Those quibbles notwithstanding, the squares of Savannah are a marvelous resource which I recommend highly.

The Charleston downtown grid works on a different basis, but also has its charms.  It’s a more haphazard layout, but randomness can be a good thing in a street grid.

Zoning codes in many cities have begun incorporating the concept of “vista points”.  The idea is that the end of a street, or even a bend, will provide a vista point that blocks a view that would otherwise extend to the horizon.  Hopefully, the view is of something attractive, such as a park or a noteworthy building.  But the key is the sense of closing the vista and providing a sense of enclosure.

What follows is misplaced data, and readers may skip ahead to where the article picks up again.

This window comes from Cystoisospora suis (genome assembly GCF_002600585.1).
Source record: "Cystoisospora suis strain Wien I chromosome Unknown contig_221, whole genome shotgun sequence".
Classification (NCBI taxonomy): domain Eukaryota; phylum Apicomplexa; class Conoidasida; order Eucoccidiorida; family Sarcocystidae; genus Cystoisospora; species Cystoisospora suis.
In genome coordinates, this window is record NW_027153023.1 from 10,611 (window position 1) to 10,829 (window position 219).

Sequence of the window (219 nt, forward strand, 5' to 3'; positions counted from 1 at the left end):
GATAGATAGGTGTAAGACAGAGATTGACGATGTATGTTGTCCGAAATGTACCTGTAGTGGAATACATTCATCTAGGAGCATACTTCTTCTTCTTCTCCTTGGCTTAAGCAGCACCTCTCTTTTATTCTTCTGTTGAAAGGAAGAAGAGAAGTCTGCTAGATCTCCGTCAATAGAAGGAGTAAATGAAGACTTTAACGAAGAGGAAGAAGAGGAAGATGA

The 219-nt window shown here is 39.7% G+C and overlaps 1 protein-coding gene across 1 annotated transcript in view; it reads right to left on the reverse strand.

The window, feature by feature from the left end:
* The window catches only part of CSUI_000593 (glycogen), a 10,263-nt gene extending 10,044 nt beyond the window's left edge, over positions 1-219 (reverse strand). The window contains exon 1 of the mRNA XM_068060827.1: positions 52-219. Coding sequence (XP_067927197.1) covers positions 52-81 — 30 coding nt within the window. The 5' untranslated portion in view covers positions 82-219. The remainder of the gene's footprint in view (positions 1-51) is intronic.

We’re genetically wired to feel vague discomfort in vast expanses.  A destination that we can see, even if it’s not our final destination, gives our trips a focus and draws us onward.  We like the sense of our trips being “enclosed”.  The word “paradise” is derived from the Persian word “pairi-daeza” which means enclosure.  Vista points provide that enclosure.

To my eye, the Sonoma City Hall is the best vista point in the North Bay.  But the McNear Building in Petaluma is in the running.

A street grid that developed by happenstance can provide even better vista points than zoning codes.  And happenstance describes the way that Charleston evolved.  Incremental filling of Charleston Harbor and several street grids that were begun independently and now meet in odd angles creates many potential vista points.